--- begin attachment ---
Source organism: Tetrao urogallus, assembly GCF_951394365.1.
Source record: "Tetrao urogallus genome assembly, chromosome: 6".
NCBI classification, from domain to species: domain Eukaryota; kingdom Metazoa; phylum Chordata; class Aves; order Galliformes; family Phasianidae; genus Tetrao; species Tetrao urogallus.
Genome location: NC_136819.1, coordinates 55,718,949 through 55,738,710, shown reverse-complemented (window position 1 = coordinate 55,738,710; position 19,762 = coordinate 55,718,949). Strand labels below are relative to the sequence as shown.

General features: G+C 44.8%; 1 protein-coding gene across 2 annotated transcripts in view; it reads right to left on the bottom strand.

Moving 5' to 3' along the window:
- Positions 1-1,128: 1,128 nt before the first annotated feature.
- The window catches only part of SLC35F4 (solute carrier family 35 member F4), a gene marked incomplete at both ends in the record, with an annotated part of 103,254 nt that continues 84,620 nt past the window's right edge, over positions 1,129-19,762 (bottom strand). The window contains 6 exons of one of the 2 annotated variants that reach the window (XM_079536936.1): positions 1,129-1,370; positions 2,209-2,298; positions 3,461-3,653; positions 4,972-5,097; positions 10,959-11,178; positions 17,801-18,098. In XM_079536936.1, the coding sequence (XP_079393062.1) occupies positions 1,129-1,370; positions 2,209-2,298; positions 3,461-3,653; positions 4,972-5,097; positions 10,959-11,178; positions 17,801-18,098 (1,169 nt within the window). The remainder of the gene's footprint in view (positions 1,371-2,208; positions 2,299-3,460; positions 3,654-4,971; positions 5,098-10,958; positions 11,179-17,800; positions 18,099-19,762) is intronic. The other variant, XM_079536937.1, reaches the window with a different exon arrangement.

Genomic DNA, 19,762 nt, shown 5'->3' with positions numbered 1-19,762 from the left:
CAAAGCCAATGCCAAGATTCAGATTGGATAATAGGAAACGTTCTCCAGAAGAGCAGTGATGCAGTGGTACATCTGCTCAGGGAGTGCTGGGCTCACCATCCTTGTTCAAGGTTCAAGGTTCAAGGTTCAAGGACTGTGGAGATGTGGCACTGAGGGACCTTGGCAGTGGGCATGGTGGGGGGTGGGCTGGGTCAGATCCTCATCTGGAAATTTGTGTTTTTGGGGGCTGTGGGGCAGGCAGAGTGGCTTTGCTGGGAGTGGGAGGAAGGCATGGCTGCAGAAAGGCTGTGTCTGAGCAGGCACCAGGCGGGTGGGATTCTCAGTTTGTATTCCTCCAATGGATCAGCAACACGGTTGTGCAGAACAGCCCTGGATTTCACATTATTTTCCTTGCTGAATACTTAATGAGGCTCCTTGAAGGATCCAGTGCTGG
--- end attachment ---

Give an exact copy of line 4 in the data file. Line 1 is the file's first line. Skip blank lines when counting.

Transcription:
Genome location: NC_136819.1, coordinates 55,718,949 through 55,738,710, shown reverse-complemented (window position 1 = coordinate 55,738,710; position 19,762 = coordinate 55,718,949). Strand labels below are relative to the sequence as shown.